The writers did a tremendous job. It felt a bit special (strange?) to me at the beginning not because Korra, the main character is a heroine, but because she is a person looking and forging her own path. The process is messy, and there is not a clear distinction between good and evil, like in the cartoons and animes I grew up with. This ambiguity probably made the cartoon more interesting as it was slightly harder to guess how things would turn out.
That being said, the story is well written and I quickly became addicted. As I grew attached to the characters, the cartoon dealt with more and more sensitive topics like social inequalities, war, post-traumatic stress disorder and eventually LGBT.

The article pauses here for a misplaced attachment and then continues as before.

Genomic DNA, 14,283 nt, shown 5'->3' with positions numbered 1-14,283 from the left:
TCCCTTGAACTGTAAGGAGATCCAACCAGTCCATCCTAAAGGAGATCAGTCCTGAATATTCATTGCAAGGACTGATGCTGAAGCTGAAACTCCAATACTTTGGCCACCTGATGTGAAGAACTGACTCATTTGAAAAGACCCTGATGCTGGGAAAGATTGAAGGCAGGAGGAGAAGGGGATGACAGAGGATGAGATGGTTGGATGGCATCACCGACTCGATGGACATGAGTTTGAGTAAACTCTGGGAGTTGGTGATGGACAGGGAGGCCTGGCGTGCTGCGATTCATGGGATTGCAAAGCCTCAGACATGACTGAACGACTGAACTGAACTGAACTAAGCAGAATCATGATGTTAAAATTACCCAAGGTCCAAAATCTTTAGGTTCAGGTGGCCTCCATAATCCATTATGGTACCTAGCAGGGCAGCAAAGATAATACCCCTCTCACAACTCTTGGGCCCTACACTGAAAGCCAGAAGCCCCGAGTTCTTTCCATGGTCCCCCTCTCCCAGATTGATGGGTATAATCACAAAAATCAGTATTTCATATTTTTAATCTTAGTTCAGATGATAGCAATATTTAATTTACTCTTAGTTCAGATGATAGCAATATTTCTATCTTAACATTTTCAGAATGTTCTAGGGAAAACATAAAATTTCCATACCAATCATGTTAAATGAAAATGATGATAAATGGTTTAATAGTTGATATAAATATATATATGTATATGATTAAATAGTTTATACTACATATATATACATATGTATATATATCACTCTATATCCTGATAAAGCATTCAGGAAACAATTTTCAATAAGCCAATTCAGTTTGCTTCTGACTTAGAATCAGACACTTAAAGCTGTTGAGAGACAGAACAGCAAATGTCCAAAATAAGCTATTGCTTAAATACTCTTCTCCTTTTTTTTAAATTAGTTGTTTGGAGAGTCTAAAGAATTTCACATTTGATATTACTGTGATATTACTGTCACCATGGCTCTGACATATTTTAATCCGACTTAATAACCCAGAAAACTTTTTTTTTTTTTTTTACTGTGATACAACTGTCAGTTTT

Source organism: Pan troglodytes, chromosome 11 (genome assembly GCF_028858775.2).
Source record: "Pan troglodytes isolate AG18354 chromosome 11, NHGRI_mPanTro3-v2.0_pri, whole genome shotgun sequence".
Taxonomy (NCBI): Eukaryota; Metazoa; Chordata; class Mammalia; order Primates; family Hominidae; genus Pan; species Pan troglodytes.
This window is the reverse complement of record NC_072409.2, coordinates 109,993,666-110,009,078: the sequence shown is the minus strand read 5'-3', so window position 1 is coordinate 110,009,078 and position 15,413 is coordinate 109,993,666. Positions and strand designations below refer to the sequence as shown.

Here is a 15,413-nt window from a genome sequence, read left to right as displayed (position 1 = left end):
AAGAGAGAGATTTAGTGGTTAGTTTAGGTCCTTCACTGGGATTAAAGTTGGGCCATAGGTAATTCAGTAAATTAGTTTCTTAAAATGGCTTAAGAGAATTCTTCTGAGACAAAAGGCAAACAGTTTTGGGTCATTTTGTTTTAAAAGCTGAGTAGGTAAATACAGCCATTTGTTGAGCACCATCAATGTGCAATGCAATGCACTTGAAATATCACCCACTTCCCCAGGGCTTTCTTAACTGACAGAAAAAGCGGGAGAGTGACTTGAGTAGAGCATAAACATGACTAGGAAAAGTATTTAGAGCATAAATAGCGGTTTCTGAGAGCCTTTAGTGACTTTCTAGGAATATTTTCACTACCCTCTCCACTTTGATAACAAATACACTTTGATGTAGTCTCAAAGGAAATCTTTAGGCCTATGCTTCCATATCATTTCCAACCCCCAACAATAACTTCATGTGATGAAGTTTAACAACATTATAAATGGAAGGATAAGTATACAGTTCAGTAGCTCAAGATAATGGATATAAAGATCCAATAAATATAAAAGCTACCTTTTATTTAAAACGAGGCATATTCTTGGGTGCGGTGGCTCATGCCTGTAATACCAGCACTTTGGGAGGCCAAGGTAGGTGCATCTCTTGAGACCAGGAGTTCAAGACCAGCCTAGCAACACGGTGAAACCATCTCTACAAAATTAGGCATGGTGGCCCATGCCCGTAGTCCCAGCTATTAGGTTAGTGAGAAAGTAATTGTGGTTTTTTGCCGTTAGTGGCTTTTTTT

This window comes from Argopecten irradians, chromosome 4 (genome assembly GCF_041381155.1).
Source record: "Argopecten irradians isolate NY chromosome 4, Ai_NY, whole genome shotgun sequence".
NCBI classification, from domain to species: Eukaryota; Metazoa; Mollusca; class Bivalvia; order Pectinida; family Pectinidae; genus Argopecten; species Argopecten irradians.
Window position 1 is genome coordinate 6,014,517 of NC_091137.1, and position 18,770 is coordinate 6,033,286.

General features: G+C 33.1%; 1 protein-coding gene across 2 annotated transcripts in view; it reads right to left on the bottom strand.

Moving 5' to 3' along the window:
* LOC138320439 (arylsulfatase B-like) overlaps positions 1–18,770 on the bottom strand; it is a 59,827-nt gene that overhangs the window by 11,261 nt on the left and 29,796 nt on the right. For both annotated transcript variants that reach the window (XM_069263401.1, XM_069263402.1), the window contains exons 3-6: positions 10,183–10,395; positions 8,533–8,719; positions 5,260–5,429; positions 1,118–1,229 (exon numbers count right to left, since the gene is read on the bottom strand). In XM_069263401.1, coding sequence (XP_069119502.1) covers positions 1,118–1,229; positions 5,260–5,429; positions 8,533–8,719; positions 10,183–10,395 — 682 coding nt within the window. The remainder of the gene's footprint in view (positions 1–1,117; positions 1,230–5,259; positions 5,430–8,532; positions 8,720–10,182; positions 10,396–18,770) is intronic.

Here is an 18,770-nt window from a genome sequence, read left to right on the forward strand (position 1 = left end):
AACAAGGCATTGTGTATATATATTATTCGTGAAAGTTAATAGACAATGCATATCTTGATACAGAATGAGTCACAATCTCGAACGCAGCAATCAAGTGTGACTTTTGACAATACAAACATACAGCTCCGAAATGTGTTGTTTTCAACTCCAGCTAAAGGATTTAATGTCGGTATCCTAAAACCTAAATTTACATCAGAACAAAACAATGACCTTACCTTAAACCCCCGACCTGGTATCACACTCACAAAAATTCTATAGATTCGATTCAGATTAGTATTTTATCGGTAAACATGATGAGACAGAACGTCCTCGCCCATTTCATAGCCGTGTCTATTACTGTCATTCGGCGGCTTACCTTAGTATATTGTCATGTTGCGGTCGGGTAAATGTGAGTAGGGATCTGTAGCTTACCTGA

While I do not expect children to read too much between the lines, or one day quote The Legend of Korra in an argument about social inequalities, this cartoon is still for them a first exposure to some of today sensitive topics. Hopefully it will help them open their mind.
It was definitively worth my time. The Bryan Konietzko’s tumblr is also quite interesting to read.